What I saw was not a science project but truly a deployable Fuel Cell System device that can provide solutions to benefit mankind now.

Furthermore, while most large scale thermo-electric power stations consume considerable amounts of water for cooling purposes, the by-product of Fuel Cells in the process of generating electricity is water!

Historically, central plants have been an integral part of the electric grid, in which large generating facilities are specifically located either close to resources or otherwise located far from populated load centers.

These, in turn, supply the traditional transmission and distribution (T&D) grid which distributes bulk power to load centers and from there to consumers.

These were developed when the costs of transporting fuel and integrating generating technologies into populated areas far exceeded the cost of developing T&D facilities and tariffs.

Central plants are usually designed to take advantage of available economies of scale in a site-specific manner and are built as “one-off” custom projects.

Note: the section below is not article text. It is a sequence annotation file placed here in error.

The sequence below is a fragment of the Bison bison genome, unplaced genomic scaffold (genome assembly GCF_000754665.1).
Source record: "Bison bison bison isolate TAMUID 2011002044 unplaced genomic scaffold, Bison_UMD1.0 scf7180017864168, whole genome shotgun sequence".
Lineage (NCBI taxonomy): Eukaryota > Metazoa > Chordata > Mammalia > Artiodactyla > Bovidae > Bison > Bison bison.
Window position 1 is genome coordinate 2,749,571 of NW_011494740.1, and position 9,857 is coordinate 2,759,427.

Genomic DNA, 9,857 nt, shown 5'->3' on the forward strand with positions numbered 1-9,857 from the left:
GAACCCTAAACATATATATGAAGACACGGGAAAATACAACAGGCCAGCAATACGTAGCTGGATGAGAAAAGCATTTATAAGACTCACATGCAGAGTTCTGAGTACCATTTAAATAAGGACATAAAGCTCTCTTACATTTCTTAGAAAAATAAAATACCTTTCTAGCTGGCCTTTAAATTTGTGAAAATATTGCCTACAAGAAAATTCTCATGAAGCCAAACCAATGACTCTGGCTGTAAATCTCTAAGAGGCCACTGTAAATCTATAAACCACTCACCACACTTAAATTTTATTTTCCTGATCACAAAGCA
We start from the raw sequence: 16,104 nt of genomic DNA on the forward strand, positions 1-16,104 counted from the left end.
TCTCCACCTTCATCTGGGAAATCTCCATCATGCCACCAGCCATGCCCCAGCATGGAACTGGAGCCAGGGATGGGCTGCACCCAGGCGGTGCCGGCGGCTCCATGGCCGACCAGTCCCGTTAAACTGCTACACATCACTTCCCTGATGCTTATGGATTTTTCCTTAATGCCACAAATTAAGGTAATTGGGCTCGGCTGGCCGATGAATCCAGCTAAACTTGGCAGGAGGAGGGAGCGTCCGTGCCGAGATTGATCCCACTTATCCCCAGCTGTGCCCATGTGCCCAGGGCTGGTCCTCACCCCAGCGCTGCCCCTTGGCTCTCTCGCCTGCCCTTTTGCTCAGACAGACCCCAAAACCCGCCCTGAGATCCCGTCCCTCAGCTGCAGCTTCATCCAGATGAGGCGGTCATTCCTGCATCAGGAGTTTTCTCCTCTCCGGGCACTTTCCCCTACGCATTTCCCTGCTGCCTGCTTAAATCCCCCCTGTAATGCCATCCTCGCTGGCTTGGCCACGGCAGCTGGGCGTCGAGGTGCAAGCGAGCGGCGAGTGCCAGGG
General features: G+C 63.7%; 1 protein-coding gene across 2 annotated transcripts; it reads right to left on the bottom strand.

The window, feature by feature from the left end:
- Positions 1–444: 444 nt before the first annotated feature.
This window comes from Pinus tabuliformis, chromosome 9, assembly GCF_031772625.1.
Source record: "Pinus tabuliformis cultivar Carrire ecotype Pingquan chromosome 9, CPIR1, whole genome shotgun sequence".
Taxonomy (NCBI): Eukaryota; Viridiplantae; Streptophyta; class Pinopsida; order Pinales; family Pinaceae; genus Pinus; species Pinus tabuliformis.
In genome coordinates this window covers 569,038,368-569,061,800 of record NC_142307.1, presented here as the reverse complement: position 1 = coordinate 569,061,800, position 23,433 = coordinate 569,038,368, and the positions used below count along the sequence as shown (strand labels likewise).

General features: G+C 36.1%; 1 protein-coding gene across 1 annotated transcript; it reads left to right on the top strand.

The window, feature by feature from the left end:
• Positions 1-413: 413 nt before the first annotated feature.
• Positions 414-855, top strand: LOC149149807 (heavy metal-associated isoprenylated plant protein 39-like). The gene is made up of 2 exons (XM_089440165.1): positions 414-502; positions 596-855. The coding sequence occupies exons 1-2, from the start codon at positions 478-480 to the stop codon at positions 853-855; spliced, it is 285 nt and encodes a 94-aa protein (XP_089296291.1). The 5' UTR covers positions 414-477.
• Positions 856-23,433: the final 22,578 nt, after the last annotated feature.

These economies of scale began to fail in the late 1960s and, by the start of the 21st century, Central Plants could arguably no longer deliver competitively cheap and reliable electricity to more remote customers through the grid, because the plants had come to cost less than the grid and had become so reliable that nearly all power failures originated in the grid.

Thus, the grid had become the main driver of remote customers’ power costs and power quality problems, which became more acute as digital equipment required extremely reliable electricity.